The margin scheme is a special VAT scheme for entrepreneurs who trade in used goods.
To which goods does the margin scheme apply?
Do you trade in second-hand goods? Then you may be allowed to apply the margin scheme. The margin scheme applies to most used goods that you have purchased without VAT. These are all goods that your customer can use again, whether or not after repair. Goods that you buy from a private individual always count as used goods, even if they have never been used. Under certain conditions, the margin scheme also applies to art, antiques, or collectables that you have purchased without VAT.
How do you calculate the VAT you have to pay with the margin scheme?
With the margin scheme, you do not calculate VAT on your turnover, but on the difference between the selling price and the purchase price of the goods: the profit margin. Are you selling at a profit? Then your profit margin is positive and you have to pay VAT. If you sell at a loss, you have a negative profit margin. In that case, you do not have to pay VAT, but you will not be refunded any VAT either.
Sell margin goods with VAT
With each sale, you may choose not to apply the margin scheme, but the normal VAT scheme. You then calculate the VAT on the sales price. You will usually do this if your customer is an entrepreneur and can deduct VAT.
The margin scheme in your VAT return
When filing a VAT return, you enter the VAT on your turnover from margin goods at question 1. If you have margin turnover (with a positive profit margin) and also a 'normal' turnover, you add up the VAT.
The margin scheme in your administration: 2 methods
You must record the purchase and sale of second-hand goods in your administration. There are 2 methods for this with margin goods:>
1. The globalisation scheme
You calculate the VAT on the total profit margin in a declaration period (turnover minus purchase costs). You may offset the negative profit margins against positive profit margins. This globalisation method is mandatory for:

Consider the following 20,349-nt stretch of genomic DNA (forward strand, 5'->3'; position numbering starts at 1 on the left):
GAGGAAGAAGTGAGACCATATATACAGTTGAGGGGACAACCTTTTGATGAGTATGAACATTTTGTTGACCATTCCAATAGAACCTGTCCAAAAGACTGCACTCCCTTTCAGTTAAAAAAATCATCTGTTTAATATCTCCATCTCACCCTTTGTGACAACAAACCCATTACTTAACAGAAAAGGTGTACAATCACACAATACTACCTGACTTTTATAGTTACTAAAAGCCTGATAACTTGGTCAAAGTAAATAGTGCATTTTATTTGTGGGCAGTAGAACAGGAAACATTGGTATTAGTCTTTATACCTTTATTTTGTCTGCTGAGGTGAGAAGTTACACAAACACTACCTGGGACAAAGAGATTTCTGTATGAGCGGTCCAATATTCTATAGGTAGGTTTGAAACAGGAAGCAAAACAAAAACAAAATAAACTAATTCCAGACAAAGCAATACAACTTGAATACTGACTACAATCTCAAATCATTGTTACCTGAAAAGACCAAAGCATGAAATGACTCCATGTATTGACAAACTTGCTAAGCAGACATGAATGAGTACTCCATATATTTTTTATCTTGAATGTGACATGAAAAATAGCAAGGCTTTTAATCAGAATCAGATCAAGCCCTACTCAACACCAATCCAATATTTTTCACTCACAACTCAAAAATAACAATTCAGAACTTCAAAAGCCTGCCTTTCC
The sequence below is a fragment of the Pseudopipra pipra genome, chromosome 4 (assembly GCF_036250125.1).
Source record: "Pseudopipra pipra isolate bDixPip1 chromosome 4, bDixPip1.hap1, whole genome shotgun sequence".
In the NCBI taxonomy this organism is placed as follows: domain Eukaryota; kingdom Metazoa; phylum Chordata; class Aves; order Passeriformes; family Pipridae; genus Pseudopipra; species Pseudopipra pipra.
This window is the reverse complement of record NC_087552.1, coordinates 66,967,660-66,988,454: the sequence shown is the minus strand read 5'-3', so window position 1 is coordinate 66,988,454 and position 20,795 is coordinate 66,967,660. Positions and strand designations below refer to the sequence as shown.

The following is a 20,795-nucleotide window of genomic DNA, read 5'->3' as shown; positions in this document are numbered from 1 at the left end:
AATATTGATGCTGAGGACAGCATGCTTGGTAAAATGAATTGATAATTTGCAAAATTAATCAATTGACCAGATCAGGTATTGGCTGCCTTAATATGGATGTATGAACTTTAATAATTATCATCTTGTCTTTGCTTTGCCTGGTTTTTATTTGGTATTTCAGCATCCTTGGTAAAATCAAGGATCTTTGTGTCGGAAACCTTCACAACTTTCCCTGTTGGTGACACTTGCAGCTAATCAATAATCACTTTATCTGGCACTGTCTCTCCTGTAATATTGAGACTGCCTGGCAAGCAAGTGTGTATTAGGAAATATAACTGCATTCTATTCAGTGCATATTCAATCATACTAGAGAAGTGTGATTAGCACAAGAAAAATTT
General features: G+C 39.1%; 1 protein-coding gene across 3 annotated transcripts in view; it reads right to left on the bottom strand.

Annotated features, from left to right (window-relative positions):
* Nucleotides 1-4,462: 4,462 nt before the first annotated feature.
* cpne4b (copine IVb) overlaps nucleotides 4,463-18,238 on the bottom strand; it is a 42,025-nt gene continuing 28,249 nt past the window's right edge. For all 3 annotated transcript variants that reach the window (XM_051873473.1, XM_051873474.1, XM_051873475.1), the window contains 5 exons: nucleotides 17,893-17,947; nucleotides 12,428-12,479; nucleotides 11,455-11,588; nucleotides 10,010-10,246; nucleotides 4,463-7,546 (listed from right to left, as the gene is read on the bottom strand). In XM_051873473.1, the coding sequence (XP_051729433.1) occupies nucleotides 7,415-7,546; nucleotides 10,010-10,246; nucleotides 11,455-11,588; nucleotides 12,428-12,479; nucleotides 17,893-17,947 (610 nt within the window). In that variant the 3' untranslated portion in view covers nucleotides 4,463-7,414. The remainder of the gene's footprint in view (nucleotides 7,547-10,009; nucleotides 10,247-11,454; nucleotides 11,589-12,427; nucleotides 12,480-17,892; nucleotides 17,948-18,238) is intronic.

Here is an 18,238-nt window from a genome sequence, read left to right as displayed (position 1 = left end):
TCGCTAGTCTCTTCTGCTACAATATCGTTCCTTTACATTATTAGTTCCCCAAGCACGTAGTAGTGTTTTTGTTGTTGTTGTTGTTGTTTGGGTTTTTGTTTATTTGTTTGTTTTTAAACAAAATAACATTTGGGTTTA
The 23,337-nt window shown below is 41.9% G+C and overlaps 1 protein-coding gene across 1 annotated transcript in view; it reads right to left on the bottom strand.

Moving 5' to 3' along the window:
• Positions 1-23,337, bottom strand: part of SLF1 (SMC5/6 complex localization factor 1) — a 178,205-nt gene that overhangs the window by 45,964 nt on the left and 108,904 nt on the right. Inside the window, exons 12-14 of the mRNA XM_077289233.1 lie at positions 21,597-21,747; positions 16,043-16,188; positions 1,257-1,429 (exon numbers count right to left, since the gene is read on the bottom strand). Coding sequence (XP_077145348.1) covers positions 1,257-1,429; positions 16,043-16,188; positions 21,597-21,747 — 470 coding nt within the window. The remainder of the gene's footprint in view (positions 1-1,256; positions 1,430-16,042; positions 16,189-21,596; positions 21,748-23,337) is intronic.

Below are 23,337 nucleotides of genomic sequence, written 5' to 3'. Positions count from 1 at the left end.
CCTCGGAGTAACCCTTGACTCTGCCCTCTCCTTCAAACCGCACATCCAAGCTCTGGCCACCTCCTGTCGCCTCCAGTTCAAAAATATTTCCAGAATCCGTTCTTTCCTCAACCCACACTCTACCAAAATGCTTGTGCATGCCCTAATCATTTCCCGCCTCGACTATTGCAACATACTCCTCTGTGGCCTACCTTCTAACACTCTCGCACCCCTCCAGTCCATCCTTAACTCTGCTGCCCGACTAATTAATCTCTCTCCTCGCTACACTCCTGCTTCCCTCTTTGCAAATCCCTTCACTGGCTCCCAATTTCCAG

- means of transport
- household appliances
- electrical devices
- books and magazines
- photo, film, and video equipment
- video tapes, music cassettes, CDs, LPs, etc.
- musical instruments
- art, antiques, and collectables
2. The individual method
You calculate the VAT per individual item and you keep track of purchases and sales per good in your administration. You may not offset negative profit margins against positive profit margins. You use the individual method for all goods for which the globalisation method is not mandatory.
For both methods, the Netherlands Tax Administration imposes additional requirements (in Dutch) on your administration:
- You must keep margin goods separate from other goods in your administration.
- You must keep goods with different VAT rates separate in your administration.
- You do not charge VAT on the invoice to your customer. But you do put one of the following terms in Dutch on the invoice:
- bijzondere regeling - gebruikte goederen (special scheme - used goods)
- bijzondere regeling – kunstvoorwerpen (special scheme - works of art)
- bijzondere regeling - voorwerpen voor verzamelingen of antiquiteiten (special scheme - collectors' items or antiques)
- You draft a purchase statement (in Dutch) for purchases of €500 or more on which you do not pay VAT.
With the individual method, you also have to keep your purchases and sales separate (in Dutch) in your administration.
Do you want to switch methods (in Dutch)? Then you can send a request to your tax office. Do they permit you to switch methods? Then you can use the new method from 1 January of the following year. You must use the new method for at least 5 years. If you want to return to the previous method, you must send a request to your tax office again.
Export and import of margin goods within the EU
The margin scheme for used goods, art, collectables, and antiques applies throughout the European Union. So, you can buy and sell goods within the EU in the same way as you do in the Netherlands.